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MONTICELLO, Ind. (WLFI) -- A Lake Freeman business owner said the low lake levels are putting his restaurant in jeopardy, and it's not due to a lack of business.
"My worst fear is that the entire seawall collapses and the restaurant falls into the water," Sportsman Inn Owner George Wade said. "It just basically collapsed and today clearly worse than yesterday. So, it's not done yet."
Wade has a big problem. The seawall behind his restaurant is on the brink of collapsing.
"Clearly the lack of rain has amplified the situation," said Wade
As we've been reporting, endangered mussels in the Tippecanoe River led U.S. Fish and Wildlife to increase the mandatory level of the river. That causes lake levels to lower when there's not enough rain.
Right now, the Shafer Freeman Lakes Environmental Conservation Corporation (SFLECC) is waiting for the U.S. Court of Appeals to overturn the ruling.
"I feel like right now what's going to happen is, we're going to have to wait until we get water," Wade added.
The earth is crumbling towards the seawall causing it to push toward the lake. Wade said he believes it's directly related to the fact that the lake isn't high enough to support the other side.
"There's got to be a way to put some water back in so people can fix the damage before it gets worse," Wade said.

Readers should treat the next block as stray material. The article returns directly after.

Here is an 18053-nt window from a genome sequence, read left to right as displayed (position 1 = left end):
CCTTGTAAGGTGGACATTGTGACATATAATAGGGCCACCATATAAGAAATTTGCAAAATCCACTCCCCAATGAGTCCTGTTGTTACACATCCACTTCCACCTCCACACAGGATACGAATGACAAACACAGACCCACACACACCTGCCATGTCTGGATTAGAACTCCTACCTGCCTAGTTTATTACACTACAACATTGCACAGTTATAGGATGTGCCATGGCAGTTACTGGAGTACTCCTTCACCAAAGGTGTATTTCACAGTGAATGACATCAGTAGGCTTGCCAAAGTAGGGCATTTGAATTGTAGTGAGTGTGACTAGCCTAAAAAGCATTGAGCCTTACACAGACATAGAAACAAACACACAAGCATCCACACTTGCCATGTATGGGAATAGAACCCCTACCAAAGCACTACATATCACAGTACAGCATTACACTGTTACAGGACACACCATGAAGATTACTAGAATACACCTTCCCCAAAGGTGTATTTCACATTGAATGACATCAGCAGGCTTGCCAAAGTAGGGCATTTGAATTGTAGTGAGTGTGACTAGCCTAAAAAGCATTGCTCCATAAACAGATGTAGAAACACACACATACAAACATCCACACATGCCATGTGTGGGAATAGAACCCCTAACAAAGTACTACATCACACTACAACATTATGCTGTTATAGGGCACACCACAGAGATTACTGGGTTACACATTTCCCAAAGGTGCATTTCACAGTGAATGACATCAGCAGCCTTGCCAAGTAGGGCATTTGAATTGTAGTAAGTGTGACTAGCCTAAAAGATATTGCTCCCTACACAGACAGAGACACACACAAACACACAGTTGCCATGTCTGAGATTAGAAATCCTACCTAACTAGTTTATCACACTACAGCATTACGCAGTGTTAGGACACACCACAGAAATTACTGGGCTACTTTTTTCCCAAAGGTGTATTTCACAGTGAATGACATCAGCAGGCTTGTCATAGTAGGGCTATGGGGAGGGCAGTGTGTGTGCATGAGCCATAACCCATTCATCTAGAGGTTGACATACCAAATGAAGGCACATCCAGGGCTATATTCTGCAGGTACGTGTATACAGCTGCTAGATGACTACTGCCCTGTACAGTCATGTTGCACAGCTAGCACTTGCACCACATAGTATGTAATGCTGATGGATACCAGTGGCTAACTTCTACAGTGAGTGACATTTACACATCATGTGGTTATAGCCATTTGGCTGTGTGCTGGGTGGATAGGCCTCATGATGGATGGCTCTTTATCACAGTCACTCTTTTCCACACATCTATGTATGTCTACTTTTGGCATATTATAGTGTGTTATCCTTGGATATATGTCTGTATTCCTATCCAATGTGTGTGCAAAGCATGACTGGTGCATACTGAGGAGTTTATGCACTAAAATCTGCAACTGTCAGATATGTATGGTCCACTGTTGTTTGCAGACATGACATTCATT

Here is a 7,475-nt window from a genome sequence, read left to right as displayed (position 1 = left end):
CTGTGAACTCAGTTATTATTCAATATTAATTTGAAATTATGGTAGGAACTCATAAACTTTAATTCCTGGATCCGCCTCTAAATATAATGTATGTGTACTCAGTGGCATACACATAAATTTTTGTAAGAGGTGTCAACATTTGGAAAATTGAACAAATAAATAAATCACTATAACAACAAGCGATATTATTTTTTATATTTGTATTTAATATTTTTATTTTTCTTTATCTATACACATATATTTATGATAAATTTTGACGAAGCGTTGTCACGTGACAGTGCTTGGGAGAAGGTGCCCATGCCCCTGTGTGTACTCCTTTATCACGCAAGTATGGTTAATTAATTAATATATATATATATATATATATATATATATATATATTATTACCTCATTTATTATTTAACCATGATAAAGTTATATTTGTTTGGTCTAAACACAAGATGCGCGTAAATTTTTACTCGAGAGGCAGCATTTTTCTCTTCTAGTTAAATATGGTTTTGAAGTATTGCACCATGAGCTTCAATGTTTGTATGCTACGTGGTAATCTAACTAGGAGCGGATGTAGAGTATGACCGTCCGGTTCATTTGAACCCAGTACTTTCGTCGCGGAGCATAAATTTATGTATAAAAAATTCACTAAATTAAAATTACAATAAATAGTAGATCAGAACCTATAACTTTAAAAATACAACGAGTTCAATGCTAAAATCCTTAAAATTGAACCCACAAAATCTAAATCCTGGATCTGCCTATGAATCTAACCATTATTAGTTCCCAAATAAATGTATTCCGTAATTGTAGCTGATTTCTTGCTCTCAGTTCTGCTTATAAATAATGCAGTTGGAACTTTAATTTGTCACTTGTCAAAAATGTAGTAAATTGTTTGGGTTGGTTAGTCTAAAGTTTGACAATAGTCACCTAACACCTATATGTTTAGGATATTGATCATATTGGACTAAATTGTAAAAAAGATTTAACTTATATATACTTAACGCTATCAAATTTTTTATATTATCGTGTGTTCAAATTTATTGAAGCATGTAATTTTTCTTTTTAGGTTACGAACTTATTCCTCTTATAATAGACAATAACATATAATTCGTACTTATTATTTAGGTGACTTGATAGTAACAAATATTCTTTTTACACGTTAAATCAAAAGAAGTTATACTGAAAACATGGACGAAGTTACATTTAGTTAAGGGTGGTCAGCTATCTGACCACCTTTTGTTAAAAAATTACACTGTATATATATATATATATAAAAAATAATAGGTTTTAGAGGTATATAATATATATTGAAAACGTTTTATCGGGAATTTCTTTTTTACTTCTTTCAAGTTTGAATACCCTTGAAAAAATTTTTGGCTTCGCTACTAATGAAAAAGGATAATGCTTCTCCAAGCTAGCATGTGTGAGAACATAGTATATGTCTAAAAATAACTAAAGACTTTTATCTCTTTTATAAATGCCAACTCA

Shorescape Inc. Owner Dave Jordan, whos company build and repairs seawalls said Wade is right.
"It takes the pressure off the wall and there's more pressure behind, it's going to push out," said Jordan.
Jordan said the soil can become unstable behind the seawall. When the water level drops, it can no longer support the weight of the soil.
Jordan said he's seen about six properties with the same problem.
"It's going to be a real mess if the lake doesn't get back up and winter sets in," Jordan added.
Wade wants something to be done before someone else has the same problem.
"How many houses have to go into the water or seawalls have to fail before something gets done?" asked Wade.
The appeals court did not give a specific date on when it would reach a decision about changing the amount of water required in the river.
However, a letter from SFLECC said it could be as long as 11 months before a ruling is made.
News 18 reached out to the Indiana Office of U.S. Fish and Wildlife for comment. They have not returned our call.